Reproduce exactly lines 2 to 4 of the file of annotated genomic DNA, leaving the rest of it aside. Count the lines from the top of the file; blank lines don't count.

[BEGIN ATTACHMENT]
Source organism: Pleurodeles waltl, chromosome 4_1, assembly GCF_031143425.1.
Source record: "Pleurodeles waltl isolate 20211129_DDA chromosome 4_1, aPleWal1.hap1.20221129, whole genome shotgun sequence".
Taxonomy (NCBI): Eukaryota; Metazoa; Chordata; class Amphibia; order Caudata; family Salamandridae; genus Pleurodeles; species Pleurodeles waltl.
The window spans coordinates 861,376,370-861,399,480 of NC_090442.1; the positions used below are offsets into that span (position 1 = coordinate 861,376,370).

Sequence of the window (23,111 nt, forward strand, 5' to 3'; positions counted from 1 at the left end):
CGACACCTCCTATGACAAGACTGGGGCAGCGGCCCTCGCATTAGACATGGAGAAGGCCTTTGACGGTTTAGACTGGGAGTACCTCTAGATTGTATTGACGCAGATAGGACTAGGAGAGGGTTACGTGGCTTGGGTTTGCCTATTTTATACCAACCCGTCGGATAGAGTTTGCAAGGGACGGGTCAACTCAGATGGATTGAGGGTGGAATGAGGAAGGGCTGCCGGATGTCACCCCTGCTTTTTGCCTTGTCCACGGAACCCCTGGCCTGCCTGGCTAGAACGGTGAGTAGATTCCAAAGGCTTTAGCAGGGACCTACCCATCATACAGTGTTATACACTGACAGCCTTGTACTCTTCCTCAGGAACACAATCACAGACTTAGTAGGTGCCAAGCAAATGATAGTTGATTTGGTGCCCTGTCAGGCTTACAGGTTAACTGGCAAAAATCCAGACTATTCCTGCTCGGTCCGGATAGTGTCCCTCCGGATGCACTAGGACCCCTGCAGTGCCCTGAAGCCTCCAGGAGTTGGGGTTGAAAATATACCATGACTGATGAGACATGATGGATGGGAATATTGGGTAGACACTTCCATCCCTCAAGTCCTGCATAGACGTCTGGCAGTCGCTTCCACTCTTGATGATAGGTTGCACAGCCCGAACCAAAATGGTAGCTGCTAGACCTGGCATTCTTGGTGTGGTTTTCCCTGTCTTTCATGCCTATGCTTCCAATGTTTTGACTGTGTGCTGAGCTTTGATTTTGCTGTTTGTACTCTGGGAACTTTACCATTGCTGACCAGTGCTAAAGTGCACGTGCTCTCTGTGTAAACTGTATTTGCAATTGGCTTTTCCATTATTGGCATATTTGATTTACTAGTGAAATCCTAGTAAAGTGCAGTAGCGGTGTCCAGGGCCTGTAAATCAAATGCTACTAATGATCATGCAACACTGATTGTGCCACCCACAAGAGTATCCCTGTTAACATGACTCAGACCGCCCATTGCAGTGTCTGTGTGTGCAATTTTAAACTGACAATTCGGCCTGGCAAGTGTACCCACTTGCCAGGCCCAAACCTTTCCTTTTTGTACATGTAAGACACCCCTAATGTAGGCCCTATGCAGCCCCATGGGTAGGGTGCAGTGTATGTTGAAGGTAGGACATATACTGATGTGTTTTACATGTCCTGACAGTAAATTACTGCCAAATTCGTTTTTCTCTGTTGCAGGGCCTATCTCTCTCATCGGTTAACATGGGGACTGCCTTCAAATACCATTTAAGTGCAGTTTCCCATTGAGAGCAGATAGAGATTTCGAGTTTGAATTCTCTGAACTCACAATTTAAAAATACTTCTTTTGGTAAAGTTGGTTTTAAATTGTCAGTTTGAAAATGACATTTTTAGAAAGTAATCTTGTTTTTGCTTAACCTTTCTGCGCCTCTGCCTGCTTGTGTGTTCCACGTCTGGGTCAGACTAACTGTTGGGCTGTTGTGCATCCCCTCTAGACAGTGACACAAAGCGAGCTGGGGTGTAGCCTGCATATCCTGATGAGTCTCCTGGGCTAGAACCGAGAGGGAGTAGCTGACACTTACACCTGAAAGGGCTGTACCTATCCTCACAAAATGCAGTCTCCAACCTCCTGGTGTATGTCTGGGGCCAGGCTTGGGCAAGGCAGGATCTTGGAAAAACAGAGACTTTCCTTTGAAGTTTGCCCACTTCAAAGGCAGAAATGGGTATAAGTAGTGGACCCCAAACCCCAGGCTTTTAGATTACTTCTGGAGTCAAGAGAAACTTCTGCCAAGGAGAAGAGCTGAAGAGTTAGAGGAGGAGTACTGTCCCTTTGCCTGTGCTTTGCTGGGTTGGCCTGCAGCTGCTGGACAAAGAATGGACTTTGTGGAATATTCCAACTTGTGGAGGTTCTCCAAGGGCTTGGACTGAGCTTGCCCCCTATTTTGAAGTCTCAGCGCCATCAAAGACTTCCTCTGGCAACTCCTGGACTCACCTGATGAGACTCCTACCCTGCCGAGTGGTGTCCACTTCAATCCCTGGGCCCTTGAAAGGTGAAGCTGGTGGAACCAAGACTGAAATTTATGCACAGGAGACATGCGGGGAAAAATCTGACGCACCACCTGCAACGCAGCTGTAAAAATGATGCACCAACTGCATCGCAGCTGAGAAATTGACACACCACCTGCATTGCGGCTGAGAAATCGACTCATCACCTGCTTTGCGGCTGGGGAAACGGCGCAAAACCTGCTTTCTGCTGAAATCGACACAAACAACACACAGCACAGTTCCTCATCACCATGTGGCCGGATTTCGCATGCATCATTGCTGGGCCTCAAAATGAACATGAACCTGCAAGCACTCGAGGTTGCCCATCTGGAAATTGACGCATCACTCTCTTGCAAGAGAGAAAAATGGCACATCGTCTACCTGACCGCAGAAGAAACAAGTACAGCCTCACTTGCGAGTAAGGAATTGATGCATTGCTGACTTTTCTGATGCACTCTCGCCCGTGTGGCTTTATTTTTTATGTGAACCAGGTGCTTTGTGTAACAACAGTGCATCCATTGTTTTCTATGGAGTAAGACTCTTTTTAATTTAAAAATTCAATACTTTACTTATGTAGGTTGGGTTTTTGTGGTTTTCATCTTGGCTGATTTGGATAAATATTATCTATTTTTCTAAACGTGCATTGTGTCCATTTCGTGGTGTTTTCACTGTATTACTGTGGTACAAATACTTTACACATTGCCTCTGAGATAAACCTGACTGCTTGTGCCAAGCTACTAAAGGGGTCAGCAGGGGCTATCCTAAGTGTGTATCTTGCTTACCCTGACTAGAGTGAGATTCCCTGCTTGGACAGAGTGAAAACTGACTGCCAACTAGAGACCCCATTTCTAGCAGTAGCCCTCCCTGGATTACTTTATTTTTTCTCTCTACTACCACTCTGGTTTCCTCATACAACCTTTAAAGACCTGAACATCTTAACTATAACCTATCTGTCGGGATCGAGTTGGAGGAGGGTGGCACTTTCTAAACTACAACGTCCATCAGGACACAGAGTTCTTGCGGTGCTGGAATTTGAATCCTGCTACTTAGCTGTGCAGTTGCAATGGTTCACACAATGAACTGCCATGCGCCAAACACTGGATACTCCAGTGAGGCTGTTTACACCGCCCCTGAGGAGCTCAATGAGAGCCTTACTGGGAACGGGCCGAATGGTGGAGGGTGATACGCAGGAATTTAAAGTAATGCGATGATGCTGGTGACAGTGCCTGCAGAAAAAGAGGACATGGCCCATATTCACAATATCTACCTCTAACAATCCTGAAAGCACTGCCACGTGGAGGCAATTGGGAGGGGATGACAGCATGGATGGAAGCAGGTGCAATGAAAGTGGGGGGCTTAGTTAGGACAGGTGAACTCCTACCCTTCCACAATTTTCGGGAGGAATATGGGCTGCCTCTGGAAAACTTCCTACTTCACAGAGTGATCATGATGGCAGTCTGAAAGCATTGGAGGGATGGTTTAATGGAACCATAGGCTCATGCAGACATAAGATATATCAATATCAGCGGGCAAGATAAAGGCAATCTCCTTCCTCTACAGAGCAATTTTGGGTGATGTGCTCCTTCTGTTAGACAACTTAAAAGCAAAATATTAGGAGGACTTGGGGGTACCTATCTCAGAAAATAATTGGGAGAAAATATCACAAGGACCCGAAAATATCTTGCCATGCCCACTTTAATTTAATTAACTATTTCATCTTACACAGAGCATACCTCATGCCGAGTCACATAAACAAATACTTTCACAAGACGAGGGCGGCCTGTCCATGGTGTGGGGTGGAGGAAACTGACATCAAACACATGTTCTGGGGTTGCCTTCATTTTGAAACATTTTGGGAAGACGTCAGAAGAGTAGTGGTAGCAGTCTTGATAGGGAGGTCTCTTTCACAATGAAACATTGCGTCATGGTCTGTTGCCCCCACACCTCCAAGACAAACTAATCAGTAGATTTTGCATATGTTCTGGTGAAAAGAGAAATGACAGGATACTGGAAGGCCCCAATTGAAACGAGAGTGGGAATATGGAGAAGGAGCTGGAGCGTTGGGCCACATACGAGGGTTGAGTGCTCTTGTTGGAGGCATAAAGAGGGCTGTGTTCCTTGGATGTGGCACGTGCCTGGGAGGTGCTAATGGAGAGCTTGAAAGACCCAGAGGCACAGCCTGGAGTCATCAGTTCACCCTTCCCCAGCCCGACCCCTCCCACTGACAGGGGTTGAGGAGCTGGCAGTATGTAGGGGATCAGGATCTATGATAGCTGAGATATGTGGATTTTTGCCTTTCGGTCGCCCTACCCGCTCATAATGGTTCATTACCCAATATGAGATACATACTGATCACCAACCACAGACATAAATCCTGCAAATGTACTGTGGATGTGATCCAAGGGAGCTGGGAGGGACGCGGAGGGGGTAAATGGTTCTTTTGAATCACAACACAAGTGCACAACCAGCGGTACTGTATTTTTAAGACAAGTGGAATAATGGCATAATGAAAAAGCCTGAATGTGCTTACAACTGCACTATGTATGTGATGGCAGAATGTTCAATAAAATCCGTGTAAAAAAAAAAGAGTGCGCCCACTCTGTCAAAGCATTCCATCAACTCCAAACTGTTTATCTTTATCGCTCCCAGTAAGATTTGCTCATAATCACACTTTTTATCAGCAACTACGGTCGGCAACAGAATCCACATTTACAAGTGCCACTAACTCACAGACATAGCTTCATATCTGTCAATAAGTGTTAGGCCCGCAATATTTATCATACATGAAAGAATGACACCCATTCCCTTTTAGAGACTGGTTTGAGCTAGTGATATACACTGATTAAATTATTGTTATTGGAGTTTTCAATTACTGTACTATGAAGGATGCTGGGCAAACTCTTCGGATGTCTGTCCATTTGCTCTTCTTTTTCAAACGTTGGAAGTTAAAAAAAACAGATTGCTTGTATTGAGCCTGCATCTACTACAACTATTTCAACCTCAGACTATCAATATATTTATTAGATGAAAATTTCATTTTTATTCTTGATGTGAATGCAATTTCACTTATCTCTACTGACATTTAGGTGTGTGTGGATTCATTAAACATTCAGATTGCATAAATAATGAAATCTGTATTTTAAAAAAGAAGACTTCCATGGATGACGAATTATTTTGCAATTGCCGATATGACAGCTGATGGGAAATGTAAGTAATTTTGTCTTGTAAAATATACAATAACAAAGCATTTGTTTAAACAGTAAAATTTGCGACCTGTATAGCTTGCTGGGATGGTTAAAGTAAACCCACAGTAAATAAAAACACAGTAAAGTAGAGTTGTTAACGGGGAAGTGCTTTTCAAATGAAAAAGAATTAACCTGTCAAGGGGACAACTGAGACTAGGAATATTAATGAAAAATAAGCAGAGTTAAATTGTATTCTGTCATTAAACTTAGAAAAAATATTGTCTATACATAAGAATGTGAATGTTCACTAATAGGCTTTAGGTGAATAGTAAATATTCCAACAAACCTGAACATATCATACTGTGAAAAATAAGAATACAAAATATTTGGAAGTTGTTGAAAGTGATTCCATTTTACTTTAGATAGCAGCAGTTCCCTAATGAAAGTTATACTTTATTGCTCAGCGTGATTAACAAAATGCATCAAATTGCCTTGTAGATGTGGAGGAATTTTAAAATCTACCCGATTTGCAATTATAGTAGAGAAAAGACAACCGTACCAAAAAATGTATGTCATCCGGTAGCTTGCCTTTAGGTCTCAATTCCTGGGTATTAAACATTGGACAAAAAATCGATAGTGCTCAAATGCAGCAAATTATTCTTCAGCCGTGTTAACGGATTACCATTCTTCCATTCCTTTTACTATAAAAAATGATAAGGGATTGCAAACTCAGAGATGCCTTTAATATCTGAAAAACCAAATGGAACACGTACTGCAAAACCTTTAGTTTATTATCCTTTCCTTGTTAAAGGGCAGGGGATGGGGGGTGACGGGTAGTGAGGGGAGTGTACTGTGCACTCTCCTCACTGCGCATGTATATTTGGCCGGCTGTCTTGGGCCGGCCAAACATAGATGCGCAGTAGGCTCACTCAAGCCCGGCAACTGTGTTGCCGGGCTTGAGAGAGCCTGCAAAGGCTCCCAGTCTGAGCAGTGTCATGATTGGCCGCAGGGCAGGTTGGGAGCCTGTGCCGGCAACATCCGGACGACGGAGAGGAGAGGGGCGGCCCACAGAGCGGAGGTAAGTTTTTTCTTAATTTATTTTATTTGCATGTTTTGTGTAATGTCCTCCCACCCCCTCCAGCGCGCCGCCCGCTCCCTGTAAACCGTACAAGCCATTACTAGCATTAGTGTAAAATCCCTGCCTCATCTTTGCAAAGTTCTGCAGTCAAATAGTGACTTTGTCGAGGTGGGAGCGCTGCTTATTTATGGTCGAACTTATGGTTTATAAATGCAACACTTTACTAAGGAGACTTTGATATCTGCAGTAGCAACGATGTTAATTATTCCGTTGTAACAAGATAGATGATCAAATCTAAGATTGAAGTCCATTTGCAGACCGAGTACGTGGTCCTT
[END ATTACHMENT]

Source record: "Pleurodeles waltl isolate 20211129_DDA chromosome 4_1, aPleWal1.hap1.20221129, whole genome shotgun sequence".
Taxonomy (NCBI): Eukaryota; Metazoa; Chordata; class Amphibia; order Caudata; family Salamandridae; genus Pleurodeles; species Pleurodeles waltl.
The window spans coordinates 861,376,370-861,399,480 of NC_090442.1; the positions used below are offsets into that span (position 1 = coordinate 861,376,370).